One of the biggest stories of the third day of the 2016 NFL Draft was the Minnesota Vikings' selection of German wide receiver Moritz Böhringer in the sixth round at #180 overall. But, if the Vikings had gotten their way, that moment wouldn't have happened.
Because they would have signed him prior to the draft instead.
According to A.J. Mansour of KFAN-FM in Minneapolis, the Vikings made a play to sign the German star before the NFL Draft. There were numerous teams that were interested in him, and Minnesota attempted to get a jump on the rest of the field.
Mansour explained the difference between the signing of Böhringer and last year's signing of offensive lineman Babatunde Aiyegbusi, who was not subject to the draft.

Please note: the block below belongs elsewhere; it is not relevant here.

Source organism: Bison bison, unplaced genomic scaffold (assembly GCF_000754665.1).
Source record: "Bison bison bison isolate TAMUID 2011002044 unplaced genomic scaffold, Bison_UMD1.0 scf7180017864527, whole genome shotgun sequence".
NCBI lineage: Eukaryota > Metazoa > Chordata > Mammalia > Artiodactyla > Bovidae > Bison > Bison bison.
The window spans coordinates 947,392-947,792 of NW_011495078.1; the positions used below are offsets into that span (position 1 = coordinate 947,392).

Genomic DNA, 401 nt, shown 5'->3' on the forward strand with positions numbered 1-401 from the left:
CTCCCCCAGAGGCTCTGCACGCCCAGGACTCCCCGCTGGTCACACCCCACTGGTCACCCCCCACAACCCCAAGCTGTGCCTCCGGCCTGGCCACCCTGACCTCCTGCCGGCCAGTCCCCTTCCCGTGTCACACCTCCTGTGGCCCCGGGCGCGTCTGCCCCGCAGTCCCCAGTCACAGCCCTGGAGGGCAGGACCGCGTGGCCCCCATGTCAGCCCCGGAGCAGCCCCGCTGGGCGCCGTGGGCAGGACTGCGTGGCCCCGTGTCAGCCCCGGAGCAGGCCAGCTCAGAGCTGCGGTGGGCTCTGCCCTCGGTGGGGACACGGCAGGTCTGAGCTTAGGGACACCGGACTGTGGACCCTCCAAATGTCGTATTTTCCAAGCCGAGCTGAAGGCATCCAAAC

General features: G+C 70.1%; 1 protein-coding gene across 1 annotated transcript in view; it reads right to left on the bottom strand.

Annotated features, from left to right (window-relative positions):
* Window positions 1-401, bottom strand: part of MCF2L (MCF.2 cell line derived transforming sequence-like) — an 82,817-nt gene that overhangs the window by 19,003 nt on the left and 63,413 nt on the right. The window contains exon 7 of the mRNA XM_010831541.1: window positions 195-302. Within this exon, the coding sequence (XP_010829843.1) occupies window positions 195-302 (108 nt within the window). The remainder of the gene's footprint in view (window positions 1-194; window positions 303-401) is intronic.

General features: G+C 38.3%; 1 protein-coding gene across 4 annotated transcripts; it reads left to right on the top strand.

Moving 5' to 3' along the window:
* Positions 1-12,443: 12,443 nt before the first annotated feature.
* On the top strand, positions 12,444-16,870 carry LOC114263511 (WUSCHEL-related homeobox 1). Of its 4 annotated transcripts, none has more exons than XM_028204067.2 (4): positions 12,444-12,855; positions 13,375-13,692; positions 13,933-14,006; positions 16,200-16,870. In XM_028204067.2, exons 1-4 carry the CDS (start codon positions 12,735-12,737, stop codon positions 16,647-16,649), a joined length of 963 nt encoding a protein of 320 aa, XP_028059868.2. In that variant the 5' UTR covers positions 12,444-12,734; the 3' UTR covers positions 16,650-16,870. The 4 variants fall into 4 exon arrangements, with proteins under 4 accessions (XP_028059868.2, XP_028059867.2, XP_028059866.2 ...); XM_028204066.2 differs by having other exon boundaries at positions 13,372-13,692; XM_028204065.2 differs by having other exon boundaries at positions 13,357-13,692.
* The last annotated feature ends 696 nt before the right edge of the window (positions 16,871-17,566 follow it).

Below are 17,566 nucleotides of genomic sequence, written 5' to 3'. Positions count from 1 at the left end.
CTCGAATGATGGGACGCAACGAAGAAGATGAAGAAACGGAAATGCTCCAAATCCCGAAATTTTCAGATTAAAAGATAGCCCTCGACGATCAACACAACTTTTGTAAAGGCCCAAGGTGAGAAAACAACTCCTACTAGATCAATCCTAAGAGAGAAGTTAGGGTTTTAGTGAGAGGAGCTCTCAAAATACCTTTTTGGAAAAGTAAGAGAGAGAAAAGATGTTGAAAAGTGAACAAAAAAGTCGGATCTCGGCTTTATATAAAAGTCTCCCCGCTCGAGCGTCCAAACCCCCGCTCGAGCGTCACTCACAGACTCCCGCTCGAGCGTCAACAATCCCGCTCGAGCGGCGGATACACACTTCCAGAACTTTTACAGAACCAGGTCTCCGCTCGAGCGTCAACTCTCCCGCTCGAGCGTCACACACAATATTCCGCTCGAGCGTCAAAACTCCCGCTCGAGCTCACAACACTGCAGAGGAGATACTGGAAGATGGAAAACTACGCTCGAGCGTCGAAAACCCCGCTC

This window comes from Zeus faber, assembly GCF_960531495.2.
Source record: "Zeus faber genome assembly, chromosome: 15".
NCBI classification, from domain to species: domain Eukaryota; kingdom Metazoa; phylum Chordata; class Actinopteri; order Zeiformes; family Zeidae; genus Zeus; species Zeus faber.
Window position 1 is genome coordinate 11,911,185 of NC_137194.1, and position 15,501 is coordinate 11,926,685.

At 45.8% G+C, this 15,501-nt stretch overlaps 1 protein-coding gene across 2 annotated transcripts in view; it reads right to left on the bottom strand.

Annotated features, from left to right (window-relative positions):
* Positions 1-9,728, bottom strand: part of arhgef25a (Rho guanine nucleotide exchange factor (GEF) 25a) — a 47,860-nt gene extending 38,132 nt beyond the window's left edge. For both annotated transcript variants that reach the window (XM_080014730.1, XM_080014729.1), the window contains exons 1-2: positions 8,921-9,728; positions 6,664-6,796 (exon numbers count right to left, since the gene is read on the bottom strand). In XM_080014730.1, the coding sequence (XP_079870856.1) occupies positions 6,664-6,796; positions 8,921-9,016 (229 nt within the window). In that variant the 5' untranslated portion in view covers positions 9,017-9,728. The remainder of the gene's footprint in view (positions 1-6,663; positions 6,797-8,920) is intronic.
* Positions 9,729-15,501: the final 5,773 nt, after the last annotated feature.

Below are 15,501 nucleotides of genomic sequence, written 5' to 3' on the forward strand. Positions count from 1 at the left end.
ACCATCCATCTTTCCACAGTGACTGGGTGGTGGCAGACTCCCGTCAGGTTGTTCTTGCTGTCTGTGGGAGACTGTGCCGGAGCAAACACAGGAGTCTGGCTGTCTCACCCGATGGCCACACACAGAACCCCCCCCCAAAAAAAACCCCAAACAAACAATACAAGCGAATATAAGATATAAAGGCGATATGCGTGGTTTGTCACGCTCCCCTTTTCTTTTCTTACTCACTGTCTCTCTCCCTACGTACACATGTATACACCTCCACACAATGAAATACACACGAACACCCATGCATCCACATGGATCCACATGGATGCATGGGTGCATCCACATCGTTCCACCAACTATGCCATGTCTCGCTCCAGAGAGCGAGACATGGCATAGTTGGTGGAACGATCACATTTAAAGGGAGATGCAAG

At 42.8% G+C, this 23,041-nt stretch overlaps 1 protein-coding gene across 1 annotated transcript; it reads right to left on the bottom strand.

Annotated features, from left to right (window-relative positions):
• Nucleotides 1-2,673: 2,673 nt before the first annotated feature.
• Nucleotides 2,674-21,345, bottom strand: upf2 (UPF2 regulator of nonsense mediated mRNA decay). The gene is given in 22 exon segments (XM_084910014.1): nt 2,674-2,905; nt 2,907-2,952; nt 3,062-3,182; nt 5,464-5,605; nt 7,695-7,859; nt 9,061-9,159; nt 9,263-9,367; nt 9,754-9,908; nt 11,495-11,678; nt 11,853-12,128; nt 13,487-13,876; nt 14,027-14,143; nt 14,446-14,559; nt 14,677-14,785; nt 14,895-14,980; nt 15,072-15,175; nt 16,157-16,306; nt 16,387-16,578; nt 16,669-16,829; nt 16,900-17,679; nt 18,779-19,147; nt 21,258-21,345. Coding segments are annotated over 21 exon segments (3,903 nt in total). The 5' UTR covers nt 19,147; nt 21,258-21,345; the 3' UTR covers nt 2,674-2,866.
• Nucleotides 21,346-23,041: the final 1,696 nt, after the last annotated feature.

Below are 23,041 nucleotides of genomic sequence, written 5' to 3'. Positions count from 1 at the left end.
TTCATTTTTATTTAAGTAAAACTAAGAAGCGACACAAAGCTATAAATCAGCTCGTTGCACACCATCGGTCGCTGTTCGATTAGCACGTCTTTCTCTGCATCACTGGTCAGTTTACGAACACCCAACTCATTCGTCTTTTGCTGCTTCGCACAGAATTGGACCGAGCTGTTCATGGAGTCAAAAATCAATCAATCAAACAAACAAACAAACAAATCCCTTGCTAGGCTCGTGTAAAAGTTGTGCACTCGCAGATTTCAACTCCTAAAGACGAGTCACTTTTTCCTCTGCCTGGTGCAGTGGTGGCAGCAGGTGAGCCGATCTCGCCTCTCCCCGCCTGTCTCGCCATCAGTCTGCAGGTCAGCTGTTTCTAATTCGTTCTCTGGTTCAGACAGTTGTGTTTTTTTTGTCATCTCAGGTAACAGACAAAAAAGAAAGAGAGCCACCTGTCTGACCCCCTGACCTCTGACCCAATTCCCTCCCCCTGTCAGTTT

When he was signed by the Vikings in 2015, Aiyegbusi was 26 years old. International NFL rules designate each interested player a "draft year" which is four years out of high school. As you can plainly see, Aiyegbusi was roughly eight years out of high school. At 22 years old, Boehringer falls directly within his "draft year". One year earlier, he would not be eligible. One year later, free agency is the path.
So there's the answer to that question.
It also explains why people shouldn't be quite so quick to dismiss Böhringer simply because of the failed experiment with Aiyegbusi last season. At age 26, to borrow a phrase, Aiyegbusi pretty much "is what he is." His technique was lacking, he wasn't ready to stand up against NFL defensive lineman, and he had pretty much reached his ceiling. Böhringer, on the other hand, is a bit more malleable at age 22 and is better equipped to pick up some new habits that could aid him in his goal of playing in the NFL.
He's still a longshot to make the roster, I think, but not nearly as much of a longshot as "Babs" was last season.